Know the Mobile Learning Application Users - Transactional Distance Perspective

Pakapan Limtrairut, Stuart Marshall, Peter Andreae

Abstract

We developed a mobile learning application grounded on Transactional Distance Theory. The aim is to engage learners and decrease their feelings of isolation and emptiness when learners and instructor are physically separated. This study was launched in an effort to understand our target learners and provide an indication towards the practicality, possibility, and appropriateness of such theory-based design. The application provides text, video, and recorded audio as media, and includes chat function, game-based learning, and electronic assignment. This paper explores the method and findings of a survey study targeted at first year Computer Engineering and Computer Science student learners at the Victoria University of Wellington, New Zealand. Our survey results indicated that the learners had a positive attitude towards mobile learning, and they had a lot of experience using the provided media and functions. The theoretical-design was deemed to be practically appropriate for our learners. However, more encouragement and promotions would be needed in order to increase the application’s usage and recognition. We performed statistical analysis on the results and clustered the responses to form a persona which will be used in the next stage of this application’s development process.

References

  1. Alshalabi, I. A. and Elleithy, K. (2012). Effective mlearning design strategies for computer science and engineering courses. arXiv preprint arXiv:1203.1897.
  2. Calvo, R., Iglesias, A., and Moreno, L. (2014). Usercentered requirement engineering for accessible chats in m-learning. Journal of Universal Computer Science, 20(7):964-985.
  3. Cochrane, T. and Bateman, R. (2010). Smartphones give you wings: Pedagogical affordances of mobile web 2.0. Australasian Journal of Educational Technology, 26(1):1-14.
  4. Cooper, A. et al. (1999). The inmates are running the asylum:[Why high-tech products drive us crazy and how to restore the sanity], volume 261. Sams Indianapolis.
  5. Cooper, A., Reimann, R., and Cronin, D. (2007). About Face 3: The Essentials of Interaction Design. John Wiley & Sons.
  6. Crow, R., Santos, I. M., LeBaron, J., McFadden, A. T., and Osborne, C. F. (2010). Switching gears: moving from e-learning to m-learning. MERLOT Journal of Online Learning and Teaching, 6(1):268-278.
  7. Idoughi, D., Seffah, A., and Kolski, C. (2012). Adding user experience into the interactive service design loop: a persona-based approach. Behaviour & Information Technology, 31(3):287-303.
  8. Jones, M. and Marsden, G. (2004). Please turn ON your mobile phone-First Impressions of Text-messaging in Lectures. Springer.
  9. Jones, M. and Marsden, G. (2006). Mobile interaction design.
  10. Liu, Y., Han, S., and Li, H. (2010). Understanding the factors driving m-learning adoption: a literature review. Campus-Wide Information Systems, 27(4):210-226.
  11. Melhuish, K. and Falloon, G. (2010). Looking to the future: M-learning with the ipad.
  12. Moore, M. G. (1973). Toward a theory of independent learning and teaching. The Journal of Higher Education, pages 661-679.
  13. Moore, M. G. (1980). Independent study. Redefining the discipline of adult education, 5:16-31.
  14. Moore, M. G. (1993). 2 theory of transactional distance. Theoretical principles of distance education, page 22.
  15. Mulder, S. and Yaar, Z. (2006). The user is always right: A practical guide to creating and using personas for the web. New Riders.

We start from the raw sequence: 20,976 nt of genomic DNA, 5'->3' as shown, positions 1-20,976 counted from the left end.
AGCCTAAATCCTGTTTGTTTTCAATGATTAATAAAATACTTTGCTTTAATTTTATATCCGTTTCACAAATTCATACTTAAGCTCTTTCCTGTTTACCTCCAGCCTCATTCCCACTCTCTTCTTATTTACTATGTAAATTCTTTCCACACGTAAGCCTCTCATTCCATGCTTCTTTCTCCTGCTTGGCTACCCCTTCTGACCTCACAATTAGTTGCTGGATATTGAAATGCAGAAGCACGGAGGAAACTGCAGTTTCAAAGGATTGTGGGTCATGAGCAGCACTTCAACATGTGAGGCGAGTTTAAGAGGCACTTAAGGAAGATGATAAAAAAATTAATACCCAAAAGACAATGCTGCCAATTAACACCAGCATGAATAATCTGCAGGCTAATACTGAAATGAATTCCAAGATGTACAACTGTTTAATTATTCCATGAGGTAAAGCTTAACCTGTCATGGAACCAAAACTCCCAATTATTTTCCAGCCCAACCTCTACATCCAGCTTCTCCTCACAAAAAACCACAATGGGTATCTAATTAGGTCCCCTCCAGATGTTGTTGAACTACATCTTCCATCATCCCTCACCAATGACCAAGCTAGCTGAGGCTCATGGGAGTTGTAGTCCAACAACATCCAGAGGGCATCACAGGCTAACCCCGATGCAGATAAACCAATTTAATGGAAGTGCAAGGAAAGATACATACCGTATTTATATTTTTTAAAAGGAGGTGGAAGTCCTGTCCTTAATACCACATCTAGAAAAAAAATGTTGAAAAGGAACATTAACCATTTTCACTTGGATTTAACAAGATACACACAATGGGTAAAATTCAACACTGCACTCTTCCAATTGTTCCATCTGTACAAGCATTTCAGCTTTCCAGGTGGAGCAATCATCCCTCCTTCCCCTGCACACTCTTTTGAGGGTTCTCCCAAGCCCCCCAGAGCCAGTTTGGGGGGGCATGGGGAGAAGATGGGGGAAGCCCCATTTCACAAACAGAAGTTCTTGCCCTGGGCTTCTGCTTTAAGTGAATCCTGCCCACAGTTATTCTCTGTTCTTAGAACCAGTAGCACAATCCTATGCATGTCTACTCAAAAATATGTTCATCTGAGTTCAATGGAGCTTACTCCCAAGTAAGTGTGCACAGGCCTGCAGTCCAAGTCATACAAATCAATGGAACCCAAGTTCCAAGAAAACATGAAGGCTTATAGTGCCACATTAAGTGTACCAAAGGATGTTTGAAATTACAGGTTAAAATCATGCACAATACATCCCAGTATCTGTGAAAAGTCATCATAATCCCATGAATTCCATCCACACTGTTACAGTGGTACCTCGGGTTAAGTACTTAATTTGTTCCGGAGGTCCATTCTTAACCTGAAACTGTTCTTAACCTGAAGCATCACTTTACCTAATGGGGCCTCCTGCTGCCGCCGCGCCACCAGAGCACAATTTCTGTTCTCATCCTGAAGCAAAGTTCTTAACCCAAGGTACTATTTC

16. Park, Y. (2011). A pedagogical framework for mobile learning: Categorizing educational applications of mobile technologies into four types. The International Review of Research in Open and Distance Learning, 12(2):78-102.
  17. Pruitt, J. and Adlin, T. (2010). The persona lifecycle: keeping people in mind throughout product design. Morgan Kaufmann.
  18. Rahim, W. A., Isa, W. M., Lokman, A. M., Taharim, N. F., and Wahid, N. D. (2014). Engineering m-learning using agile user-centered design. In Next Generation Mobile Apps, Services and Technologies (NGMAST), 2014 Eighth International Conference on, pages 60- 65. IEEE.
  19. Shearer, R. (2007). Instructional design and the technologies: An overview. Handbook of distance education, 2:219-232.
  20. Shudong, W. and Higgins, M. (2005). Limitations of mobile phone learning. In Wireless and Mobile Technologies in Education, 2005. WMTE 2005. IEEE International Workshop on, pages 3-pp. IEEE.
  21. Traxler, J. (2007). Defining, discussing and evaluating mobile learning: The moving finger writes and having writ.... The International Review of Research in Open and Distance Learning, 8(2).
Download


Paper Citation


in Harvard Style

Limtrairut P., Marshall S. and Andreae P. (2016). Know the Mobile Learning Application Users - Transactional Distance Perspective . In Proceedings of the 8th International Conference on Computer Supported Education - Volume 2: CSEDU, ISBN 978-989-758-179-3, pages 378-387. DOI: 10.5220/0005791303780387


in Bibtex Style

@conference{csedu16,
author={Pakapan Limtrairut and Stuart Marshall and Peter Andreae},
title={Know the Mobile Learning Application Users - Transactional Distance Perspective},
booktitle={Proceedings of the 8th International Conference on Computer Supported Education - Volume 2: CSEDU,},
year={2016},
pages={378-387},
publisher={SciTePress},
organization={INSTICC},
doi={10.5220/0005791303780387},
isbn={978-989-758-179-3},
}


in EndNote Style

TY - CONF
JO - Proceedings of the 8th International Conference on Computer Supported Education - Volume 2: CSEDU,
TI - Know the Mobile Learning Application Users - Transactional Distance Perspective
SN - 978-989-758-179-3
AU - Limtrairut P.
AU - Marshall S.
AU - Andreae P.
PY - 2016
SP - 378
EP - 387
DO - 10.5220/0005791303780387